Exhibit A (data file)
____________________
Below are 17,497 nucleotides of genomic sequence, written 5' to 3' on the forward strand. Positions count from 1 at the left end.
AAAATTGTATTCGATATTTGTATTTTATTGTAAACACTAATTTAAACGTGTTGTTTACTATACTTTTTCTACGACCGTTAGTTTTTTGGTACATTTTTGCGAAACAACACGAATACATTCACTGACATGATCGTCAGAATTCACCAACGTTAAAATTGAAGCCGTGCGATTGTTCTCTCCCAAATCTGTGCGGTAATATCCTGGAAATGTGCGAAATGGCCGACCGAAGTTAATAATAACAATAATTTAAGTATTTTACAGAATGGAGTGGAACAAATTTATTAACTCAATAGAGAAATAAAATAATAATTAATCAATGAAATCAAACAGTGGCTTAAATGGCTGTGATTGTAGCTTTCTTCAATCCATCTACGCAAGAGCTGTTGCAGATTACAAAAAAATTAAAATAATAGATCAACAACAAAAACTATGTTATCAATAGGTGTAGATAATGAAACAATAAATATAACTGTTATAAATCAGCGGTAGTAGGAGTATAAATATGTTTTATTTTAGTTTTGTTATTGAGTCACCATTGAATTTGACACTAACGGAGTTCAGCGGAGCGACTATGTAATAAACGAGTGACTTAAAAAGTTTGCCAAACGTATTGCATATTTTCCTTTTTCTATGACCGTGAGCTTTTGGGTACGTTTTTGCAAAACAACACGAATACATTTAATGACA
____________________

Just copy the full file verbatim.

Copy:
Below are 17,497 nucleotides of genomic sequence, written 5' to 3' on the forward strand. Positions count from 1 at the left end.
AAAATTGTATTCGATATTTGTATTTTATTGTAAACACTAATTTAAACGTGTTGTTTACTATACTTTTTCTACGACCGTTAGTTTTTTGGTACATTTTTGCGAAACAACACGAATACATTCACTGACATGATCGTCAGAATTCACCAACGTTAAAATTGAAGCCGTGCGATTGTTCTCTCCCAAATCTGTGCGGTAATATCCTGGAAATGTGCGAAATGGCCGACCGAAGTTAATAATAACAATAATTTAAGTATTTTACAGAATGGAGTGGAACAAATTTATTAACTCAATAGAGAAATAAAATAATAATTAATCAATGAAATCAAACAGTGGCTTAAATGGCTGTGATTGTAGCTTTCTTCAATCCATCTACGCAAGAGCTGTTGCAGATTACAAAAAAATTAAAATAATAGATCAACAACAAAAACTATGTTATCAATAGGTGTAGATAATGAAACAATAAATATAACTGTTATAAATCAGCGGTAGTAGGAGTATAAATATGTTTTATTTTAGTTTTGTTATTGAGTCACCATTGAATTTGACACTAACGGAGTTCAGCGGAGCGACTATGTAATAAACGAGTGACTTAAAAAGTTTGCCAAACGTATTGCATATTTTCCTTTTTCTATGACCGTGAGCTTTTGGGTACGTTTTTGCAAAACAACACGAATACATTTAATGACA